Cranial Nerves and Bell’s Palsy

by Robert Tallitsch, PhD | September 15, 2022

Cranial Nerves and Bell's Palsy Brain Builder

Free video explaining the 12 pairs of Cranial Nerves and Bell's Palsy. Use this video and article in your anatomy class!

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Written by: Robert Tallitsch, PhD

Idiopathic facial palsy, also known as Bell’s Palsy, is a form of temporary facial paralysis or weakness on one side of the face, resulting from a dysfunction of the VIIth cranial nerve. Bell’s Palsy affects approximately 40,000 people in the United States yearly, and an unknown number of individuals internationally. This Brain Builder will briefly discuss the twelve cranial nerves, with particular attention to the VIIth cranial nerve. We will then discuss the symptoms, diagnosis, and treatment of Bell’s Palsy.

Cranial Nerves of the Brain

Twelve pairs of cranial nerves are visible on the ventrolateral surface of the brain. These twelve pairs of cranial nerves exit the brain and leave through fissures and foramina of the skull. Contrary to spinal nerves, which are numbered by Arabic numerals as one moves along the spinal cord superiorly to inferiorly, the cranial nerves are numbered by Roman numerals as one progresses rostrally to caudally along ventral surface of the brain.

With the exception of the Xth cranial nerve, which supplies structures within the thorax and abdomen, all of the cranial nerves are distributed to structures within the head and/or neck.

The twelve pairs of cranial nerves are named as follows:

I. Olfactory

II. Optic

III. Oculomotor

IV. Trochlear

V. Trigeminal

VI. Abducent

VII. Facial

VIII. Vestibulocochlear

IX. Glossopharyngeal

X. Vagus

XI. Accessory

XII. Hypoglossal

Most students of anatomy are familiar with the following mnemonic device that helps one remember the twelve cranial nerves:

“On Old Olympic Towering Top A Fin And German Viewed Some Hops”, with the “and” referring to the alternate name “acoustic” for the VIIth cranial nerve.

VIIth (Facial) Cranial Nerve

The VIIth cranial nerves (also termed the Facial Cranial Nerves) emerge from the brain between the pons and the medulla oblongata as two divisions — the primary root (also termed the Facial nerve proper) and the intermediate nerve. Both divisions exit the cranium at the right and left stylomastoid foramina. These cranial nerves carry efferent somatic motor output (via the Facial nerve proper), efferent parasympathetic motor output, and afferent sensory input (both via the smaller, intermediate nerve).

The somatic motor output innervates skeletal muscles of the face, auricular muscles, the stapedius, the posterior belly of the digastric muscles, and the stylohyoid muscles.

Efferent parasympathetic motor output innervates the sublingual and submandibular salivary glands of the mouth and the lacrimal glands of the eye.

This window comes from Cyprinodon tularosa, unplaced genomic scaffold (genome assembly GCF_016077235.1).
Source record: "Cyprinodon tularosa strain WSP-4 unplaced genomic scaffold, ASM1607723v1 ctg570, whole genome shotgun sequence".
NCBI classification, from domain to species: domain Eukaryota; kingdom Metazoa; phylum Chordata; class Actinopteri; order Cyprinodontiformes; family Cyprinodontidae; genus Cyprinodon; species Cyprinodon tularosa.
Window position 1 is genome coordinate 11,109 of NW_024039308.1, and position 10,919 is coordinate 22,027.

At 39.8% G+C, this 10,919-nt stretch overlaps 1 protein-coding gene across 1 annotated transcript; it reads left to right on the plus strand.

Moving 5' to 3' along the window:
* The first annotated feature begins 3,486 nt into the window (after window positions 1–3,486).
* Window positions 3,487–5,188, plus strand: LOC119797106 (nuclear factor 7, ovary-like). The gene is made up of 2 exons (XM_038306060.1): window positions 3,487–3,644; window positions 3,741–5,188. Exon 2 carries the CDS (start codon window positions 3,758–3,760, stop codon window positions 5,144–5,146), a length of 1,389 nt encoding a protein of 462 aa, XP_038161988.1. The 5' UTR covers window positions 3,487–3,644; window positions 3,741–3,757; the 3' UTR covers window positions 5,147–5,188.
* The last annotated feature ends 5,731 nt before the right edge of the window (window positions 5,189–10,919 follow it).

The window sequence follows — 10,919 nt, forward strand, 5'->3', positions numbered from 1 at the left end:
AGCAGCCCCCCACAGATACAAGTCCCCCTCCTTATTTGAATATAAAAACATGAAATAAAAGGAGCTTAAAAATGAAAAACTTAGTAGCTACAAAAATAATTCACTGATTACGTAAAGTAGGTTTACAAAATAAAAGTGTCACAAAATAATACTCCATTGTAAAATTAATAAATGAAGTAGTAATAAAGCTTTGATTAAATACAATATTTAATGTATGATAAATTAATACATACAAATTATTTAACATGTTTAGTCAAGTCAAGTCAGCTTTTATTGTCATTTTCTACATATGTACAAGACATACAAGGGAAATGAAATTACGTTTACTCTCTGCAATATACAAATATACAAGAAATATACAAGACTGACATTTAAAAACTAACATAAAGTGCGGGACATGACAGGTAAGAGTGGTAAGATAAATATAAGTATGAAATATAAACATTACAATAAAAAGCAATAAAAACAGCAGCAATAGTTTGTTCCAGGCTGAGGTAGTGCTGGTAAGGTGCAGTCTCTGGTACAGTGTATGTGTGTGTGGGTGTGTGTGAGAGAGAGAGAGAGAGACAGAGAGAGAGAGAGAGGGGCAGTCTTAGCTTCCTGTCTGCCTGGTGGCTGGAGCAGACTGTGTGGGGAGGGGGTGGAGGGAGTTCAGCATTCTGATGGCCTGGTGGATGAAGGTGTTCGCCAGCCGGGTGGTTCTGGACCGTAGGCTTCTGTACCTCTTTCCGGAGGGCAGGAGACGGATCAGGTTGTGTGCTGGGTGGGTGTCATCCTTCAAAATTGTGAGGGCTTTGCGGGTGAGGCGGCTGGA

The sensory information transmitted over the afferent sensory fibers of the intermediate nerve involves taste sensations originating from the anterior 2/3 of the tongue, the palate and the floor of the mouth, and sensory perception from the external ear.

Idiopathic Facial Palsy (Bell’s Palsy)

The term “idiopathic” refers to a medical condition or disease of unknown origin that arrives spontaneously. Hence there is little known regarding the origin or origins of the temporary, unilateral facial paralysis known as Bell’s Palsy. (Fewer than 1% of those affected exhibit bilateral symptoms.)

Cranial nerve VII is the most frequently paralyzed nerve of all twelve cranial nerves. The areas affected by paralysis of the VIIth cranial nerve depends upon the portion of the nerve involved.

Symptoms for Bell’s Palsy may include:

  • Mild, severe, or total paralysis to the muscles on one side of the face, resulting in muscle weakness and facial distortion resulting from drooping of the mouth (often resulting in drooling), and/or the inability to completely close one eye
  • Excessive tearing of the eye on the ipsilateral side of the face as the facial muscle weakness
  • Altered taste
  • Inability to tolerate loud noise, due to paralysis of the stapedius muscle

Diagnosis of Bell’s Palsy

Determining whether the cause of Bell’s Palsy is within the peripheral or central nervous system is of immediate importance to a physician. A lesion within the central nervous system, superior to the level of the facial nucleus within the pons, will result in muscle weakness of only the lower portion of the face. In contrast, a lesion within the peripheral nervous system, inferior to the facial nucleus within the pons, will result in paralysis of all muscle groups on one side of the face.

No specific diagnostic texts exist for Bell’s Palsy. Rather, the physician’s diagnosis is based on the clinical fact that an acute ipsilateral facial nerve paralysis or weakness arises within 72 hours or less. Should a physician elect to do an electromyograph of one or more of the affected muscles, such a test typically confirms Bell’s Palsy and the presence and extent of nerve damage.


Treatment of Bell’s Palsy typically involves:

  • Administration of oral steroids
  • Eye protection at night to minimize irritation or drying due to the patient’s inability to completely close the affected eye
  • Lubricating eye drops
  • Administering of painkillers, such as ibuprofen, acetaminophen or aspirin to relieve pain
  • Physical therapy and/or facial massage

Generally 85 to 90% of Bell’s Palsy patients demonstrate spontaneous and complete recovery within three weeks of the appearance of the initial symptoms. Some patients, however, will demonstrate some form of permanent facial paralysis for the remainder of their lives.

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